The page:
Eroding quality of soil, scarcity of chemical fertilizers, improved seeds and adequate water, Nepal’s agriculture productivity has drastically declined to result in a major threat to food security. The rising energy prices after the Russian invasion of Ukraine and changing rain patterns due to climate change have further aggravated the crisis of food security. In a recently concluded discussion, experts warned that a major food crisis is close to the horizon.
According to National Demographic Health Survey Report 2020, 4.6 million people are food-insecure, with 20 percent of households mildly food-insecure, 22 percent moderately food-insecure, and 10 percent severely food-insecure. Similarly, International LaborOrganization’s report showed that agriculture provides livelihoods for 68 percent of Nepal's population, accounting for 34 percent of the GDP. Nevertheless, Nepal struggles to produce an adequate supply of food for its citizens.
Similarly, thirty-six percent of Nepali children under the age of 5 years suffer from chronic malnutrition, or stunting, which causes debilitating effects such as blindness, brain damage, and infectious diseases, which can result in lifetime damage.
Over the last few years, some policy interventions have helped increase people’s access to food through increasing productivity. However, large numbers of farmers still have limited access to improved seeds, chemical fertilizers, organics fertilizer, new technologies and market opportunities. Declining agricultural production has depressed rural economies and increased widespread hunger and urban migration.
Along with other factors, Nepal’s food production has been declining due to impacts of climate change including scarcity of water and costly energy.
As the issue of food security is looming large with the crisis of energy, Niti Foundation, a non-profit organization engaged in strengthening Nepal’s policy process through collaborative research, innovative policy adoption, and enhanced policy choice, makes efforts to explore it.
Organized by the Foundation, experts, civil society leaders, former top bureaucrats, experts and scientists shared their views on what policy interventions require to avoid the crisis in a discussion program on Food Scarcity -Climate Change -Water and Energy nexus.
Participated by sectoral experts, and chief of the concerned associations like Farmers, Irrigation, Forest, Energy and Water, the first informal discussion program raise these issues on policy reforms, implementation, and priority at national, province and local levels of governments.
Opening the discussion, Mohan Das Manandhar, Executive Director of Niti Foundation, highlighted the need to develop policy broadly looking at Food Scarcity -Climate Change -Water and Energy nexus. He said that Nepal does have policies in each and every sector. However, the implementation part is non-existent. “Whether it was in Panchayat under an active monarchy or current federal republic, the governments announced a number of policies on major issues like water, climate and energy. No one care about their implementation.”
Manandhar explained that Nepal is known as a country with more policies with non-implementation.
“Established in 2010, Niti Foundation (‘Niti’) is a Nepali non-profit organization engaged in strengthening Nepal’s policy process through collaborative research, innovative policy adoption, enhanced policy choice and implementation with local collaboration,” said Manandhar.
“To identify, support, and convene present and future leaders in public policy reform, to support networking and coalition building for public policy reform; and to promote Nepali organizations and individuals that work on public policy reform,” said Manandhar. “This discussion is one of the parts to achieve the overall objective in these agenda to have a food security goal.”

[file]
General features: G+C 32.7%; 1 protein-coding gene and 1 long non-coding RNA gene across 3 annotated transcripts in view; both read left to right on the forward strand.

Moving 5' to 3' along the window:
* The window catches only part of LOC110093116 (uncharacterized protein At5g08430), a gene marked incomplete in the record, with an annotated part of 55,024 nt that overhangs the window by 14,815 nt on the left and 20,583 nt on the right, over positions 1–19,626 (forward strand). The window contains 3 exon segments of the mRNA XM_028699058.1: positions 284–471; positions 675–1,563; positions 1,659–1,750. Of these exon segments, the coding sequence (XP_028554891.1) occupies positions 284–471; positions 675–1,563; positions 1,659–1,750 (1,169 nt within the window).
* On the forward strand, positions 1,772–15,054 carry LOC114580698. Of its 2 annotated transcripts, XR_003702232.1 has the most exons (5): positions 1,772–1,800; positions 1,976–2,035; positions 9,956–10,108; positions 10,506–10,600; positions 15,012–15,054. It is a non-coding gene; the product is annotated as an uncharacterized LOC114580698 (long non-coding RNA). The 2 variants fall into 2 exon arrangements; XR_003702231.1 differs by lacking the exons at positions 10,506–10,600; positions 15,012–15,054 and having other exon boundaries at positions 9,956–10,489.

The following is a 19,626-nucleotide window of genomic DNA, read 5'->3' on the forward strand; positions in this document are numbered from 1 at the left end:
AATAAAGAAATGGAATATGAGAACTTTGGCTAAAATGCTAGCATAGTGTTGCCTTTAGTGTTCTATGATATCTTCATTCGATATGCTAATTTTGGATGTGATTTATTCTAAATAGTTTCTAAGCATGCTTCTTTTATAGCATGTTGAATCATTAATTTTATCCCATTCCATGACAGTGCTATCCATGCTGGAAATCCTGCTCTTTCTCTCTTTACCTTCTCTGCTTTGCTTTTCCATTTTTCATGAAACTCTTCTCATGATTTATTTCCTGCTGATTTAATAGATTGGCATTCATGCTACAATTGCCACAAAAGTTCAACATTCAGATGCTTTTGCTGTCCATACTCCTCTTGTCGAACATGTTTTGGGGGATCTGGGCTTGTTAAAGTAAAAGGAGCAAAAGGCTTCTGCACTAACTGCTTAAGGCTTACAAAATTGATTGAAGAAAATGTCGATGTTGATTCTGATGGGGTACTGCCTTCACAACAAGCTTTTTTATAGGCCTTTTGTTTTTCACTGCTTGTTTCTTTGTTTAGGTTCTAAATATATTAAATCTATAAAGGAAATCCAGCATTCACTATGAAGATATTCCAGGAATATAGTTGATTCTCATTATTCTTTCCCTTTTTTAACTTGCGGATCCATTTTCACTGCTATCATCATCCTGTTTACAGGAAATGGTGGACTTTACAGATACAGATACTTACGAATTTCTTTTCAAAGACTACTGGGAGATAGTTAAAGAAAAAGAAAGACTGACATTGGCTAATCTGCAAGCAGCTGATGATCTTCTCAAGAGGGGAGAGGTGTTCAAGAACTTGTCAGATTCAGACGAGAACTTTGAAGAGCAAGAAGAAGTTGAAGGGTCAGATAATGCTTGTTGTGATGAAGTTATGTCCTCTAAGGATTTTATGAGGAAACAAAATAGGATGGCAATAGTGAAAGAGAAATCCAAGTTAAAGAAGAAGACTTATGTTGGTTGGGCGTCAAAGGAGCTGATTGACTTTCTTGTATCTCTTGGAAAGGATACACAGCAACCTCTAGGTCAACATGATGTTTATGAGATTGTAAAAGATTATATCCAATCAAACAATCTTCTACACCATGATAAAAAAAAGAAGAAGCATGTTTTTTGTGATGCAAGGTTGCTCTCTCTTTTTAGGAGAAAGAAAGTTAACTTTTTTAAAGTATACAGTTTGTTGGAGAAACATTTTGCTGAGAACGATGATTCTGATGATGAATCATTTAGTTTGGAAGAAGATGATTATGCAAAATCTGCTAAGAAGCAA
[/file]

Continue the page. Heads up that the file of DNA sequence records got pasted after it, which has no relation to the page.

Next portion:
“Our approach contributes to the larger discourse on innovative methods to achieve ‘more public’ policy with just and fair outcomes. Nepal does have bundles of policy on agriculture, water, energy and climate change.”
“We are providing support for Nepal’s policymakers, analysts, and public intellectuals to support and conduct research, advocacy, and action on major policy issues. Whether it be a climate change, water
As Nepal has already federalized, provincial and local governments have given enormous power, most of our civil society organizations are yet to change their structure as per the new inclusive constitution. Niti Foundation believes that local actors should be at the forefront of the policymaking process from agenda-setting to policy formulation, implementation, and evaluation.
“We believe that locally-rooted process ensures wider ownership among policy actors and implementers, thereby improving their effective implementation and accountability. “Given the current situation, analyzing the current policies and implementation is the first to step to understanding the nexus among food security, climate change, water and energy is relevant,” said Manandhar.
“I encountered farmer in Kailali complaining about the rising prices of diesel and cost of water lifting through water pump to irrigate the land. I met farmers who expressed their helplessness to secure chemical fertilizer and high-yielding seeds to increase production. Similarly, I encountered farmers who have seen a drastic shift in the rain pattern and faced a shortage of water. Of course, Nepal has policies at all levels to deal with the problems. It is sad to say that policies are rarely made for implementation,” said Manandhar.
“Our aim thus is to develop the policy led by local government and owned by the local leaders. Most importantly, they should be implemented. “We had seen in the past policy statements pronounced by the Kings and hanged at the main street of the capital. However, they were rarely implemented. Even sixteen years after the abolition of the old monarchical and centralized system, the trends continue. “We must change this now.”